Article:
Phillip Manuel’s thespian abilities garnered him a lead role in the bebob opera,“Lulu,” featuring the original music of jazz great Jon Faddis and the libretto of MacArthur Genius Award Winner, Lee Breur. And in 2004 Phillip was nominated for a best actor “Big Easy” Award for a remarkable performance as ground-breaking vaudevillian, Bert Williams in the two-man play, “Williams and Walker.”
Looking back, Phillip says he feels fortunate not having to make the decision about what his career path would be. "I was born a singer," says Phillip. "And, I come from a long line of them, my father being the most gifted of them all.” While Phillip counts many singers with inspiring him, he says his ultimate role model as a singer is his father. “Listening to him taught me a lot about subtlety and understatement. He also gave me a daily example of how powerful and compelling singing could be." Manuel says his father’s voice was so sweet and soulful that people would literally stop in their tracks when he sang. "We sang at home, at the neighborhood store--I'd sing for my dad's friends, whenever. We were always singing.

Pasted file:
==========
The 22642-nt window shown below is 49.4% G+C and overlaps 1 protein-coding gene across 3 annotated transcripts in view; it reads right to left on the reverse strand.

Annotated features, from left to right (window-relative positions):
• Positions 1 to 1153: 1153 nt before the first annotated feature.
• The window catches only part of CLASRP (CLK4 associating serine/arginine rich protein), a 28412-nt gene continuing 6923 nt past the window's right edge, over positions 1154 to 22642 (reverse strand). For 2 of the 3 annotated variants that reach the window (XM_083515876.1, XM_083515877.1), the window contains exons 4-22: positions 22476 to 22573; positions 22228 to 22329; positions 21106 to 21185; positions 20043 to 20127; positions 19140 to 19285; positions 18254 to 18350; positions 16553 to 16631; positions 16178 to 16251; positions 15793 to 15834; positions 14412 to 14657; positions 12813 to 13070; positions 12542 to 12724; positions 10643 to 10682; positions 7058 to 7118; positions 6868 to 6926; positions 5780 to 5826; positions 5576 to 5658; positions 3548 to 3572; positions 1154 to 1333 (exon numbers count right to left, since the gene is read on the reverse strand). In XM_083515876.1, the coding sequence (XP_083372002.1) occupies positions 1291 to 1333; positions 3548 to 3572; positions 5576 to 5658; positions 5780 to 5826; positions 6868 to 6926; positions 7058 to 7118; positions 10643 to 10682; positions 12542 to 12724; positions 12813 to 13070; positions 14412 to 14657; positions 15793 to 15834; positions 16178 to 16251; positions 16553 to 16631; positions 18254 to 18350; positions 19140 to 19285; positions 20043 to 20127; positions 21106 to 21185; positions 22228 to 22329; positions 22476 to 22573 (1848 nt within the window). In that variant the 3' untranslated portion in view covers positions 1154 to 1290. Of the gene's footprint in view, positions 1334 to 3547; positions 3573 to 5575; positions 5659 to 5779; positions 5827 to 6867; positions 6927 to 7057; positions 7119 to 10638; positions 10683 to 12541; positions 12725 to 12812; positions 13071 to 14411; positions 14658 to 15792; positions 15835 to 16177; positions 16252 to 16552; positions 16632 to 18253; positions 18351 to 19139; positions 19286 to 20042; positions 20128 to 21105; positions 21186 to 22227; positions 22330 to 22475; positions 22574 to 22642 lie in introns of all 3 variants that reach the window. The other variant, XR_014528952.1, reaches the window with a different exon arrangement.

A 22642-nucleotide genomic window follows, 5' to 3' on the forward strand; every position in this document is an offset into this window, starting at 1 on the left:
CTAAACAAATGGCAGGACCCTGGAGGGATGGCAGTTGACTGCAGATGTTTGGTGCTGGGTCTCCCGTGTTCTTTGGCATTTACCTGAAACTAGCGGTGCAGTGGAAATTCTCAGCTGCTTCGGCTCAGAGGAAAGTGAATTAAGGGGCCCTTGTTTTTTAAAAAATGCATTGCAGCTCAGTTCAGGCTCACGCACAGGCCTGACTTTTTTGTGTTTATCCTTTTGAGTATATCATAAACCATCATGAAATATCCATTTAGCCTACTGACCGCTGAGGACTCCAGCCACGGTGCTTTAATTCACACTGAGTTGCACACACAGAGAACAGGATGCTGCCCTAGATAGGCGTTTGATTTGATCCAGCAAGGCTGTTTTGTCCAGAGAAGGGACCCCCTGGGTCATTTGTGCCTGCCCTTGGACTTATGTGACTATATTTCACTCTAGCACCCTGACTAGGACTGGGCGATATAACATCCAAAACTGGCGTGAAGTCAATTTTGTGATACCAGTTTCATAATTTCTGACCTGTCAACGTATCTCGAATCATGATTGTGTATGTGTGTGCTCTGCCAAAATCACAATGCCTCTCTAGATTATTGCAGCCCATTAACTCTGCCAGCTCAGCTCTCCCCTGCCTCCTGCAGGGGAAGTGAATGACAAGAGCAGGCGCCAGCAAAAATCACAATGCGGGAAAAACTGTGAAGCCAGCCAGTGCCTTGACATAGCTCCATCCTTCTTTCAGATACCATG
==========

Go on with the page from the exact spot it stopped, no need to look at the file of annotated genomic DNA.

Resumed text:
If coming from a gene pool of highly talented singers wasn't enough, Phillip was fortunate to grow up on the same block with the Nevilles. "After my father, Aaron was really my first mentor," said Phillip, talking about the legendary Aaron Neville. In fact, Manuel says his first wife and Neville’s, now deceased wife, Joel, were sisters. "Aaron used to love to hear me sing Jackie Wilson's version of Danny Boy. I had a really high voice when I was younger, and I could hit all the notes." Phillip recorded his first record when he was 16, called “Will you marry me girl.” It was around this time that Phillip would meet legendary New Orleans song writer, Allen Toussaint who began to use him as a background vocalist on various projects. "One of my favorite memories is spending a good portion of the month of December working with Patti Labelle on a record that Allen Toussaint was producing.” Phillip would go on to work with Toussaint and other artists like Fats Domino, Dr. John and the Meters. In 1982, Phillip was chosen to arrange and produce the soundtrack for a motion picture being filmed in and around New Orleans. The movie, called “Cane River,” enjoyed modest local success, but the soundtrack received rave reviews and brightened Manuel’s already shining star.